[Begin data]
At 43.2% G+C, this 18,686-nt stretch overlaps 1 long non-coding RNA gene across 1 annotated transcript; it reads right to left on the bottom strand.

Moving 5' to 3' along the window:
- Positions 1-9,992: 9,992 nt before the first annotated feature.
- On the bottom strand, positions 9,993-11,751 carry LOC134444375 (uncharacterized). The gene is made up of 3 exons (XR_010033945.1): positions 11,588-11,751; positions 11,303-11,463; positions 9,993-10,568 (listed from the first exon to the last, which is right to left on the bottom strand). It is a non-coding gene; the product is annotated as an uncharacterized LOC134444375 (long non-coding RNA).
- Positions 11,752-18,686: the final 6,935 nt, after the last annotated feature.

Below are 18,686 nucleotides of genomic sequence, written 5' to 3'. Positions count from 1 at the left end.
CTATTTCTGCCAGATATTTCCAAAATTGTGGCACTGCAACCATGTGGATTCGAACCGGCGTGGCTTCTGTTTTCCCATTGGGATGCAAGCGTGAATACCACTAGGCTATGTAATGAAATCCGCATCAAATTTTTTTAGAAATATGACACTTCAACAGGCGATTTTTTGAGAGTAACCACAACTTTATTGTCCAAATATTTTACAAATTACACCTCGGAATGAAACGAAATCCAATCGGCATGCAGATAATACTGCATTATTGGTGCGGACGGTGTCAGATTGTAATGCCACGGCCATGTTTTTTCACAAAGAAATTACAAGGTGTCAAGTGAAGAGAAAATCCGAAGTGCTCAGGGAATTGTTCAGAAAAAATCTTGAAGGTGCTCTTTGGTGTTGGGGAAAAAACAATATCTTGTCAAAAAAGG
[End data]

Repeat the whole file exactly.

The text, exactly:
At 43.2% G+C, this 18,686-nt stretch overlaps 1 long non-coding RNA gene across 1 annotated transcript; it reads right to left on the bottom strand.

Moving 5' to 3' along the window:
- Positions 1-9,992: 9,992 nt before the first annotated feature.
- On the bottom strand, positions 9,993-11,751 carry LOC134444375 (uncharacterized). The gene is made up of 3 exons (XR_010033945.1): positions 11,588-11,751; positions 11,303-11,463; positions 9,993-10,568 (listed from the first exon to the last, which is right to left on the bottom strand). It is a non-coding gene; the product is annotated as an uncharacterized LOC134444375 (long non-coding RNA).
- Positions 11,752-18,686: the final 6,935 nt, after the last annotated feature.

Below are 18,686 nucleotides of genomic sequence, written 5' to 3'. Positions count from 1 at the left end.
CTATTTCTGCCAGATATTTCCAAAATTGTGGCACTGCAACCATGTGGATTCGAACCGGCGTGGCTTCTGTTTTCCCATTGGGATGCAAGCGTGAATACCACTAGGCTATGTAATGAAATCCGCATCAAATTTTTTTAGAAATATGACACTTCAACAGGCGATTTTTTGAGAGTAACCACAACTTTATTGTCCAAATATTTTACAAATTACACCTCGGAATGAAACGAAATCCAATCGGCATGCAGATAATACTGCATTATTGGTGCGGACGGTGTCAGATTGTAATGCCACGGCCATGTTTTTTCACAAAGAAATTACAAGGTGTCAAGTGAAGAGAAAATCCGAAGTGCTCAGGGAATTGTTCAGAAAAAATCTTGAAGGTGCTCTTTGGTGTTGGGGAAAAAACAATATCTTGTCAAAAAAGG